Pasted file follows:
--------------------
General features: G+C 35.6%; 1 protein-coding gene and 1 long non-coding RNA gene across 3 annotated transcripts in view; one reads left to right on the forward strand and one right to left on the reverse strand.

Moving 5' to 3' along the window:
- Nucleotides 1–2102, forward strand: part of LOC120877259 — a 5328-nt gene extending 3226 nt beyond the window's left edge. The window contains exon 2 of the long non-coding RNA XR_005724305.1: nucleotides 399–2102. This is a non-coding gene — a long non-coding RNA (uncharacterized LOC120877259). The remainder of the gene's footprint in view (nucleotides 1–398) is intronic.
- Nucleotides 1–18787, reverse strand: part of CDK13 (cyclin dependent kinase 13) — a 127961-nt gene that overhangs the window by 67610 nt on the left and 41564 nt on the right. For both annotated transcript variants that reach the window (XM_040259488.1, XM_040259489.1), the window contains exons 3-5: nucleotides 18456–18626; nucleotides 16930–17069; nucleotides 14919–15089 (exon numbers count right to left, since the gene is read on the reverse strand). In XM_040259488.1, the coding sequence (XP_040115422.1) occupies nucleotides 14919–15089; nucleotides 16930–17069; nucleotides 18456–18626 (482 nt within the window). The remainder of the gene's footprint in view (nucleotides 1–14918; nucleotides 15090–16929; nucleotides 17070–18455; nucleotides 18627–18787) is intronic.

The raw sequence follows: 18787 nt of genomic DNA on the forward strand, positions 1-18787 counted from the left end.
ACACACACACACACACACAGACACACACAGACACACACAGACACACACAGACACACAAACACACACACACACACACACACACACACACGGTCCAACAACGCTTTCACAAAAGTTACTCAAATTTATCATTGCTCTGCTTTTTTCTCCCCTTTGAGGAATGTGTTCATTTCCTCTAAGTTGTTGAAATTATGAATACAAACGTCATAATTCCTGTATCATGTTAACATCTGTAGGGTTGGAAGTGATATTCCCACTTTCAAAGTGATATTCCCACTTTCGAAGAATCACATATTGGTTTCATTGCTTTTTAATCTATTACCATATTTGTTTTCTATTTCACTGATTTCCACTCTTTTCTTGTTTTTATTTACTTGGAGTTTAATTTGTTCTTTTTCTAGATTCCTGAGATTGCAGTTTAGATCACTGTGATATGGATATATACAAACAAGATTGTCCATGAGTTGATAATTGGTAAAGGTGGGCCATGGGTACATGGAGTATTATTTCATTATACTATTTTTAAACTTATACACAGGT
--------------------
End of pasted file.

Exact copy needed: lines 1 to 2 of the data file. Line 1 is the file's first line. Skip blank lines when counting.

General features: G+C 35.6%; 1 protein-coding gene and 1 long non-coding RNA gene across 3 annotated transcripts in view; one reads left to right on the forward strand and one right to left on the reverse strand.

Moving 5' to 3' along the window: